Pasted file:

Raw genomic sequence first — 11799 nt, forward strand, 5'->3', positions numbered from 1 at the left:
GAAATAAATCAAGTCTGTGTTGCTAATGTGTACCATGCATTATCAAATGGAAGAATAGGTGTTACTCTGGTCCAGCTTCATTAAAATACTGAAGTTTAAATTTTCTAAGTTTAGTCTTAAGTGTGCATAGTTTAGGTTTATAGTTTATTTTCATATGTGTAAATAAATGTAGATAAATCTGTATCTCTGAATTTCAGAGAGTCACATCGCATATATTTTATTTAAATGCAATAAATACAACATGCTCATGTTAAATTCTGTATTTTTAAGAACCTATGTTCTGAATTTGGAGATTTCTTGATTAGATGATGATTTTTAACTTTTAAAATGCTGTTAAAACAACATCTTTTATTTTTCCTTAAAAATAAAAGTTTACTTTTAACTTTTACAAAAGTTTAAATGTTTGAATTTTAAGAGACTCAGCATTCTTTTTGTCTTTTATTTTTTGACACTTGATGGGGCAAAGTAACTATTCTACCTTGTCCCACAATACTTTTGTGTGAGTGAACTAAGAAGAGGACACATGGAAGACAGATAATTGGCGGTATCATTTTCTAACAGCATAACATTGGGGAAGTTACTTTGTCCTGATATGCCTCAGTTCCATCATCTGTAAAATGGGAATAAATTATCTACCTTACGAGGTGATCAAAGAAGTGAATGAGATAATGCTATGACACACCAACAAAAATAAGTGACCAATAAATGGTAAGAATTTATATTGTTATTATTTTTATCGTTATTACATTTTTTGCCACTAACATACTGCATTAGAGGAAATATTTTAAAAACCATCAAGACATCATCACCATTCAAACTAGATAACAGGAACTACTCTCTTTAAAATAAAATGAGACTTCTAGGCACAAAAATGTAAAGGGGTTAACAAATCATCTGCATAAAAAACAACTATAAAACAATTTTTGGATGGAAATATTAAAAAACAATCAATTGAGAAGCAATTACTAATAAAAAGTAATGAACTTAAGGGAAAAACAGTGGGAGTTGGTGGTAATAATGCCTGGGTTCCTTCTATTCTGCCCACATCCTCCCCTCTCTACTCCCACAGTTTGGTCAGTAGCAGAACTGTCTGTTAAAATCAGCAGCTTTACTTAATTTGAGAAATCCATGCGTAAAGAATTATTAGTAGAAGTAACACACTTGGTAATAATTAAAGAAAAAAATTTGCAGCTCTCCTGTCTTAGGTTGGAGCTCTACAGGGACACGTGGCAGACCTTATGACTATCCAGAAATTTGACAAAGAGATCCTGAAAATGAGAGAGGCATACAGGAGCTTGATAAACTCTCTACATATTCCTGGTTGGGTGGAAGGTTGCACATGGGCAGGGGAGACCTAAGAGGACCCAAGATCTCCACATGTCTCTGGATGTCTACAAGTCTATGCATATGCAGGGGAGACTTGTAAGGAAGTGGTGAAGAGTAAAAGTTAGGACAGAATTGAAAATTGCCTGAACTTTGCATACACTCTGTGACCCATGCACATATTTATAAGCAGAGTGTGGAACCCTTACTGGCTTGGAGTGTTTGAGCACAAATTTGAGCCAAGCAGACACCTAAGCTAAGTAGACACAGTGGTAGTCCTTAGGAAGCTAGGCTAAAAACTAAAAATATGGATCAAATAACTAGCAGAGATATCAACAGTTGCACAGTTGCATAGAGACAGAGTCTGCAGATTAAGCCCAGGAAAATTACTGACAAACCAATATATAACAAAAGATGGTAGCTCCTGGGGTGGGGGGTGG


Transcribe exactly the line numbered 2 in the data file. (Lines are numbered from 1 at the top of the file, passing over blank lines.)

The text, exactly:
GAAATAAATCAAGTCTGTGTTGCTAATGTGTACCATGCATTATCAAATGGAAGAATAGGTGTTACTCTGGTCCAGCTTCATTAAAATACTGAAGTTTAAATTTTCTAAGTTTAGTCTTAAGTGTGCATAGTTTAGGTTTATAGTTTATTTTCATATGTGTAAATAAATGTAGATAAATCTGTATCTCTGAATTTCAGAGAGTCACATCGCATATATTTTATTTAAATGCAATAAATACAACATGCTCATGTTAAATTCTGTATTTTTAAGAACCTATGTTCTGAATTTGGAGATTTCTTGATTAGATGATGATTTTTAACTTTTAAAATGCTGTTAAAACAACATCTTTTATTTTTCCTTAAAAATAAAAGTTTACTTTTAACTTTTACAAAAGTTTAAATGTTTGAATTTTAAGAGACTCAGCATTCTTTTTGTCTTTTATTTTTTGACACTTGATGGGGCAAAGTAACTATTCTACCTTGTCCCACAATACTTTTGTGTGAGTGAACTAAGAAGAGGACACATGGAAGACAGATAATTGGCGGTATCATTTTCTAACAGCATAACATTGGGGAAGTTACTTTGTCCTGATATGCCTCAGTTCCATCATCTGTAAAATGGGAATAAATTATCTACCTTACGAGGTGATCAAAGAAGTGAATGAGATAATGCTATGACACACCAACAAAAATAAGTGACCAATAAATGGTAAGAATTTATATTGTTATTATTTTTATCGTTATTACATTTTTTGCCACTAACATACTGCATTAGAGGAAATATTTTAAAAACCATCAAGACATCATCACCATTCAAACTAGATAACAGGAACTACTCTCTTTAAAATAAAATGAGACTTCTAGGCACAAAAATGTAAAGGGGTTAACAAATCATCTGCATAAAAAACAACTATAAAACAATTTTTGGATGGAAATATTAAAAAACAATCAATTGAGAAGCAATTACTAATAAAAAGTAATGAACTTAAGGGAAAAACAGTGGGAGTTGGTGGTAATAATGCCTGGGTTCCTTCTATTCTGCCCACATCCTCCCCTCTCTACTCCCACAGTTTGGTCAGTAGCAGAACTGTCTGTTAAAATCAGCAGCTTTACTTAATTTGAGAAATCCATGCGTAAAGAATTATTAGTAGAAGTAACACACTTGGTAATAATTAAAGAAAAAAATTTGCAGCTCTCCTGTCTTAGGTTGGAGCTCTACAGGGACACGTGGCAGACCTTATGACTATCCAGAAATTTGACAAAGAGATCCTGAAAATGAGAGAGGCATACAGGAGCTTGATAAACTCTCTACATATTCCTGGTTGGGTGGAAGGTTGCACATGGGCAGGGGAGACCTAAGAGGACCCAAGATCTCCACATGTCTCTGGATGTCTACAAGTCTATGCATATGCAGGGGAGACTTGTAAGGAAGTGGTGAAGAGTAAAAGTTAGGACAGAATTGAAAATTGCCTGAACTTTGCATACACTCTGTGACCCATGCACATATTTATAAGCAGAGTGTGGAACCCTTACTGGCTTGGAGTGTTTGAGCACAAATTTGAGCCAAGCAGACACCTAAGCTAAGTAGACACAGTGGTAGTCCTTAGGAAGCTAGGCTAAAAACTAAAAATATGGATCAAATAACTAGCAGAGATATCAACAGTTGCACAGTTGCATAGAGACAGAGTCTGCAGATTAAGCCCAGGAAAATTACTGACAAACCAATATATAACAAAAGATGGTAGCTCCTGGGGTGGGGGGTGG